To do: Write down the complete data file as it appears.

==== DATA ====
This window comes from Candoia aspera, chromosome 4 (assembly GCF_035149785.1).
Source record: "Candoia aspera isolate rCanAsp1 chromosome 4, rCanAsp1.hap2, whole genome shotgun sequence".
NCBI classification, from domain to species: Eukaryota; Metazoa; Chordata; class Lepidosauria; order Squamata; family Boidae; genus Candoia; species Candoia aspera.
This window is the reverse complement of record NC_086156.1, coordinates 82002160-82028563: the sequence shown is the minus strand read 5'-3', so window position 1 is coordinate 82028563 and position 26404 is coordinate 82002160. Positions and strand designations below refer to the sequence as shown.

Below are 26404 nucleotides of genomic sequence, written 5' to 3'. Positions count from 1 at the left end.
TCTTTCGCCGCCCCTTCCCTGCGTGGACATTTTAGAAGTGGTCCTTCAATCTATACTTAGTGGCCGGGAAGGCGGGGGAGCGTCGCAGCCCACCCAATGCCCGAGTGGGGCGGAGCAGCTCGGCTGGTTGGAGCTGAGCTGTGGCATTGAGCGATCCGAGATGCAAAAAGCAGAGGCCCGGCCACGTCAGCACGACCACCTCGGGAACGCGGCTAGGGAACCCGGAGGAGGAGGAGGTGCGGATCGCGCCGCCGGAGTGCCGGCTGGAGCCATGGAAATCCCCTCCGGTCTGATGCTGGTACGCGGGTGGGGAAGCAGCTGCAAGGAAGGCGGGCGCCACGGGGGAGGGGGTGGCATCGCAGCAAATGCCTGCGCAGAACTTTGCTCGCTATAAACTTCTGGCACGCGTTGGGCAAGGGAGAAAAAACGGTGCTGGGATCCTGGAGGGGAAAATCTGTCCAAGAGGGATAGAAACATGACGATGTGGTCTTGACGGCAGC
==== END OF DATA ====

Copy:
This window comes from Candoia aspera, chromosome 4 (assembly GCF_035149785.1).
Source record: "Candoia aspera isolate rCanAsp1 chromosome 4, rCanAsp1.hap2, whole genome shotgun sequence".
NCBI classification, from domain to species: Eukaryota; Metazoa; Chordata; class Lepidosauria; order Squamata; family Boidae; genus Candoia; species Candoia aspera.
This window is the reverse complement of record NC_086156.1, coordinates 82002160-82028563: the sequence shown is the minus strand read 5'-3', so window position 1 is coordinate 82028563 and position 26404 is coordinate 82002160. Positions and strand designations below refer to the sequence as shown.

Below are 26404 nucleotides of genomic sequence, written 5' to 3'. Positions count from 1 at the left end.
TCTTTCGCCGCCCCTTCCCTGCGTGGACATTTTAGAAGTGGTCCTTCAATCTATACTTAGTGGCCGGGAAGGCGGGGGAGCGTCGCAGCCCACCCAATGCCCGAGTGGGGCGGAGCAGCTCGGCTGGTTGGAGCTGAGCTGTGGCATTGAGCGATCCGAGATGCAAAAAGCAGAGGCCCGGCCACGTCAGCACGACCACCTCGGGAACGCGGCTAGGGAACCCGGAGGAGGAGGAGGTGCGGATCGCGCCGCCGGAGTGCCGGCTGGAGCCATGGAAATCCCCTCCGGTCTGATGCTGGTACGCGGGTGGGGAAGCAGCTGCAAGGAAGGCGGGCGCCACGGGGGAGGGGGTGGCATCGCAGCAAATGCCTGCGCAGAACTTTGCTCGCTATAAACTTCTGGCACGCGTTGGGCAAGGGAGAAAAAACGGTGCTGGGATCCTGGAGGGGAAAATCTGTCCAAGAGGGATAGAAACATGACGATGTGGTCTTGACGGCAGC